Ste12 impacts mycoparasitic overgrowth and host lysis

Our previous analyses of Δtmk1 mutants revealed reduced mycoparasitic activity and altered host specificity as Δtmk1 mutants still could parasitize and at least partially lyse R. solani, whereas they completely lost the ability to antagonize B. cinerea [17].

In order to assess whether Tmk1 regulates the mycoparasitic activity of T. atroviride by employing the Ste12 transcription factor and whether the observed aberrant self-attachment of Δste12 impacts the mycoparasitic interaction with a living host fungus, plate confrontation assays with R. solani and B. cinerea as fungal hosts were performed. During the early phases of the interaction with R. solani, i.e. growth towards the host fungus and establishment of direct contact, the Δste12 mutant behaved similar as the parental strain (Fig. 5 A). After 14 days however, R. solani hyphae were completely lysed by the parental and the complemented strain while only incompletely lysed by the Δste12 mutant. A reduction in the mycoparasitic attack and host lysing abilities of the mutant was also evident against B. cinerea. While the parental and the complemented strain steadily overgrew the host, ste12 deletion resulted in a halt shortly after establishment of contact between the two fungi which could hardly be overcome by the Δste12 mutant even under prolonged incubation times (Fig. 5 A).

Figure 5. Mycoparasitic activity of the Δste12 mutant against R. solani and B. cinerea as hosts.

(A) Plate confrontation assays of the Δste12 mutant (second panel), the parental strain (upper panel) and the complemented strains ste12-C1 (third panel) and ste12-C2 (fourth panel) against host fungi. Pictures were taken 1, 2, 3, and 14 days (R. solani) and 7 and 14 days (B. cinerea) after inoculation of the two fungi on opposite sides of the plate. (B) Microscopic analyses of the confrontation zone between T. atroviride (right side) and R. solani (left side). The Δste12 mutant approaches the host as aggregated hyphae with only single hyphae attaching to Rhizoctonia. Attachments to host hyphae are marked by arrows. The scale bar represents 50 µm. (C) Attachment to and coiling around host hyphae. Despite the inability of the Δste12 mutant to fully overgrow and parasitize B. cinerea, the mutant shows the typical mycoparasitism-associated coiling response.

Imaging of the confrontation zone between T. atroviride and R. solani revealed typical growth of the parental strain towards the host followed by attachment to and growth alongside host hyphae (Fig. 5 B). Whereas the parental strain grew as well separated hyphae, the Δste12 mutant approached the host primarily in the form of hyphal bundles with only single hyphae attaching to Rhizoctonia. Microscopic examination of individual hyphae of the Δste12 mutant during the interaction with either R. solani or B. cinerea revealed typical mycoparasitism-associated morphological changes, i.e. hyphal attachment to and coiling around the host (Fig. 5 C). From these results we conclude that Ste12 affects mycoparasitic overgrowth and host lysis in a host-specific manner although attachment to and coiling around the host hyphae is unaltered upon ste12 deletion.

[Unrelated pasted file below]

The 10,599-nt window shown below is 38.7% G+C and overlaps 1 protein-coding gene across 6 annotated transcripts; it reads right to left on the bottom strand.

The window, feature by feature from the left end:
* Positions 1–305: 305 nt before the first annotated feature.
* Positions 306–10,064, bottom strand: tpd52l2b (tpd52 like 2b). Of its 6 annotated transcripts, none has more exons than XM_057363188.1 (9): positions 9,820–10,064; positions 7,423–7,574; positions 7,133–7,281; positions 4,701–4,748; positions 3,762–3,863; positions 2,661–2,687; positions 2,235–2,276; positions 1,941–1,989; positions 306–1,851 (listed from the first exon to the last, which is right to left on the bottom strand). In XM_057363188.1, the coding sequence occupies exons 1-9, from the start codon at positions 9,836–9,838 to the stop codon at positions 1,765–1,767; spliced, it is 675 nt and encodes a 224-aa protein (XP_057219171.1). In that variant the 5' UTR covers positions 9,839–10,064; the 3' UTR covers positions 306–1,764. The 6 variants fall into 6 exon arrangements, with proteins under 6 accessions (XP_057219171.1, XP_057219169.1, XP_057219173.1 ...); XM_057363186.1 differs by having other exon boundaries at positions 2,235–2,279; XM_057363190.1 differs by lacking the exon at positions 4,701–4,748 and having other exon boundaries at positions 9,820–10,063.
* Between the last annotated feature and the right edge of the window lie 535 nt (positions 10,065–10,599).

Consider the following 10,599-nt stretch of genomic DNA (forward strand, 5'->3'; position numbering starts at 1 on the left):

Ste12 affects the expression of cell wall-degrading enzymes

The lysis of the host's cell wall is a key process in mycoparasitism [4]. We therefore tested whether Ste12 mediates the Tmk1-dependent regulation of chitinase gene expression. As reported previously, Δtmk1 mutants attained higher nag1 (N-acetyl-D-glucosamidase I-encoding) and ech42 (endochitinase 42-encoding) transcript levels and enhanced extracellular N-acetyl-glucosaminidase (NAGase) and endochitinase activities under chitinase-inducing conditions [17].

While secreted NAGase activities in N-acetyl-glucosamine-induced cultures were decreased upon ste12 deletion at all time points tested, the Δste12 mutant showed elevated extracellular endochitinase activities compared to the parental strain upon induction with colloidal chitin (Fig. 6 A). Further analysis at the transcript level confirmed the enhanced transcription of the ech42 gene in the Δste12 mutant after cultivation on colloidal chitin for 36 hours and, unexpectedly, also revealed enhanced nag1 mRNA levels compared to the parental strain upon cultivation in the presence of N-acetyl-glucosamine for 14 and 24 hours (Fig. 6 B). Similar to ech42, the prb1 gene, which encodes a subtilisin-like serine protease whose over-expression has been shown to improve the biocontrol activity of T. atroviride [44], can be induced by chitin. prb1 expression was highest after 36 hours of cultivation in chitin-containing media in both the Δste12 mutant and the parental strain with prb1 mRNA levels being ∼2-fold enhanced in the mutant.

Figure 6. Impact of Ste12 on the expression of mycoparasitism-related cell wall-degrading enzymes.